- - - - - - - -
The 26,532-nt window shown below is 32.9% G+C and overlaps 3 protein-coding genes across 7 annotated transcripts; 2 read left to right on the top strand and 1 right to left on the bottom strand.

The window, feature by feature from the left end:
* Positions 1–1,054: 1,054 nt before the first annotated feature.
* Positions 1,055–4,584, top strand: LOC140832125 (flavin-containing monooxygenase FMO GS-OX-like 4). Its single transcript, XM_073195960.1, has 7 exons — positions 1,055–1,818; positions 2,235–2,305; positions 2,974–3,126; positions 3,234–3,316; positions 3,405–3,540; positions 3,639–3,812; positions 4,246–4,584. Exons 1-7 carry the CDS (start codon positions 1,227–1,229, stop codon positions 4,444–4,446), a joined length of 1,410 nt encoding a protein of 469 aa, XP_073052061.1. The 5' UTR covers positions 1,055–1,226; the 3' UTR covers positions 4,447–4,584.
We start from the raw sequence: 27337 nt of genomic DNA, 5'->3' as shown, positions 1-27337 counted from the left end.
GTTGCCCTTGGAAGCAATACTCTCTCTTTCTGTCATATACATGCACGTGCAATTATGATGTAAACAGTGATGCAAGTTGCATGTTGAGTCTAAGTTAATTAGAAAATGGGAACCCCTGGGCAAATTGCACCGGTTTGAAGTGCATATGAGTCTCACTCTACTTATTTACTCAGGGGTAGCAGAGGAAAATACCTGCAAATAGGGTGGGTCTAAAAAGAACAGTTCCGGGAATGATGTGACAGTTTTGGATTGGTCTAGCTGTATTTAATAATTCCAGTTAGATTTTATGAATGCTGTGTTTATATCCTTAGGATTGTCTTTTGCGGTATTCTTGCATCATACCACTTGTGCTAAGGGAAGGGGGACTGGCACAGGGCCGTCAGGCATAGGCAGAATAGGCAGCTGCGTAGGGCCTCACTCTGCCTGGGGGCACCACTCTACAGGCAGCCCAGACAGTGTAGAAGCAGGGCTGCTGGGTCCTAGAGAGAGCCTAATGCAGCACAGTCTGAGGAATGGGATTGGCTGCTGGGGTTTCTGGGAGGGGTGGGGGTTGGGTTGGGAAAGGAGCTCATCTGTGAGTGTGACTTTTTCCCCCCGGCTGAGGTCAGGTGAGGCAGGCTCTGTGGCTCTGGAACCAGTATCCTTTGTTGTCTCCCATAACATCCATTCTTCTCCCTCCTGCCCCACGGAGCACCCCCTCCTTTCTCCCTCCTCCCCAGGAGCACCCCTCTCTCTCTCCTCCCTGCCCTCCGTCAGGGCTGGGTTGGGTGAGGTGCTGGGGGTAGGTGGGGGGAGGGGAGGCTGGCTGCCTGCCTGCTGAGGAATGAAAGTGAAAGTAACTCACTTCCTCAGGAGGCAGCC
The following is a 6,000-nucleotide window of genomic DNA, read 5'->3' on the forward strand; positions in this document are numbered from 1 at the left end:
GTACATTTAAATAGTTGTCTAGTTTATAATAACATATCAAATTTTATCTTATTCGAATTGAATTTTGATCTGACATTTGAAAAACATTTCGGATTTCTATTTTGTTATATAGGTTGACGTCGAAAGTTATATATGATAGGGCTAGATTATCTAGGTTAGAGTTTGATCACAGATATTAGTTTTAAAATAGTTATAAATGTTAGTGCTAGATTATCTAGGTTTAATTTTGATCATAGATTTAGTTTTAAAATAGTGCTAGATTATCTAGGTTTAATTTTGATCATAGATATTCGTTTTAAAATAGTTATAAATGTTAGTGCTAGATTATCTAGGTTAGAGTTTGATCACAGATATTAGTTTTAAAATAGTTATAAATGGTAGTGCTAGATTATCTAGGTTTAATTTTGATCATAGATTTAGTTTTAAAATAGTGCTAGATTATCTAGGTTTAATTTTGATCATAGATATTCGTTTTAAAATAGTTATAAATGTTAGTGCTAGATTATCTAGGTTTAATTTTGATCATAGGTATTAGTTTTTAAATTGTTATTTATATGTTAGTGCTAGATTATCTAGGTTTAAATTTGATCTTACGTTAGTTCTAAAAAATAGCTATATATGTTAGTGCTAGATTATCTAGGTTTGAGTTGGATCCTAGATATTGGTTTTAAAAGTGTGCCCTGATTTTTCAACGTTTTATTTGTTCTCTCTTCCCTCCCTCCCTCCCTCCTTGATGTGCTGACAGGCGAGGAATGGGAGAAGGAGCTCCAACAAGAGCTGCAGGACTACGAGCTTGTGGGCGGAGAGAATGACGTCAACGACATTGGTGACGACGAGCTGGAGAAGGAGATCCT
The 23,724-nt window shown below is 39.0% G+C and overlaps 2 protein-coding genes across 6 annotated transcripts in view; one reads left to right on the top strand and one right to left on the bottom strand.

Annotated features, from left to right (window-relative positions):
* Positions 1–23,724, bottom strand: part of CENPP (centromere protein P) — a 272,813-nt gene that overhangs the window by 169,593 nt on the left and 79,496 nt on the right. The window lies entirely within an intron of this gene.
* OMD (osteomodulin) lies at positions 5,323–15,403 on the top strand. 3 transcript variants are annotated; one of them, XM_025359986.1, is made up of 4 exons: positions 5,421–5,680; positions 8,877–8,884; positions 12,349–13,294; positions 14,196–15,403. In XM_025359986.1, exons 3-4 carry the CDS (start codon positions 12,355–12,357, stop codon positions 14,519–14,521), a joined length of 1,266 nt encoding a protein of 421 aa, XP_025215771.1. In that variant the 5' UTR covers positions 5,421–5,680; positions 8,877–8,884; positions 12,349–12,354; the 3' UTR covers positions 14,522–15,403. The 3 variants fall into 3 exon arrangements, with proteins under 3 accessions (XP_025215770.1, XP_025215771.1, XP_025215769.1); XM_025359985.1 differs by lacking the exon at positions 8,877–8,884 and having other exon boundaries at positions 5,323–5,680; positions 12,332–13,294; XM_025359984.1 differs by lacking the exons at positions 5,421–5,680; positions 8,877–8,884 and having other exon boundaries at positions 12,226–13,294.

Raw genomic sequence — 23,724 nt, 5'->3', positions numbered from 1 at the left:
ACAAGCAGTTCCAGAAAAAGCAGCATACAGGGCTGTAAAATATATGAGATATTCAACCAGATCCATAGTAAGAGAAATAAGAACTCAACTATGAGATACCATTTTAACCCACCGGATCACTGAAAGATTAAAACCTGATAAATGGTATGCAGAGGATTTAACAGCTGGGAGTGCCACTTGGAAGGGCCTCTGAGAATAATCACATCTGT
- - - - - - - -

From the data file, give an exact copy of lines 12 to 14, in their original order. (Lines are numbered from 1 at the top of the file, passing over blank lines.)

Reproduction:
* OMD (osteomodulin) lies at positions 5,323–15,403 on the top strand. 3 transcript variants are annotated; one of them, XM_025359986.1, is made up of 4 exons: positions 5,421–5,680; positions 8,877–8,884; positions 12,349–13,294; positions 14,196–15,403. In XM_025359986.1, exons 3-4 carry the CDS (start codon positions 12,355–12,357, stop codon positions 14,519–14,521), a joined length of 1,266 nt encoding a protein of 421 aa, XP_025215771.1. In that variant the 5' UTR covers positions 5,421–5,680; positions 8,877–8,884; positions 12,349–12,354; the 3' UTR covers positions 14,522–15,403. The 3 variants fall into 3 exon arrangements, with proteins under 3 accessions (XP_025215770.1, XP_025215771.1, XP_025215769.1); XM_025359985.1 differs by lacking the exon at positions 8,877–8,884 and having other exon boundaries at positions 5,323–5,680; positions 12,332–13,294; XM_025359984.1 differs by lacking the exons at positions 5,421–5,680; positions 8,877–8,884 and having other exon boundaries at positions 12,226–13,294.

Raw genomic sequence — 23,724 nt, 5'->3', positions numbered from 1 at the left:
ACAAGCAGTTCCAGAAAAAGCAGCATACAGGGCTGTAAAATATATGAGATATTCAACCAGATCCATAGTAAGAGAAATAAGAACTCAACTATGAGATACCATTTTAACCCACCGGATCACTGAAAGATTAAAACCTGATAAATGGTATGCAGAGGATTTAACAGCTGGGAGTGCCACTTGGAAGGGCCTCTGAGAATAATCACATCTGT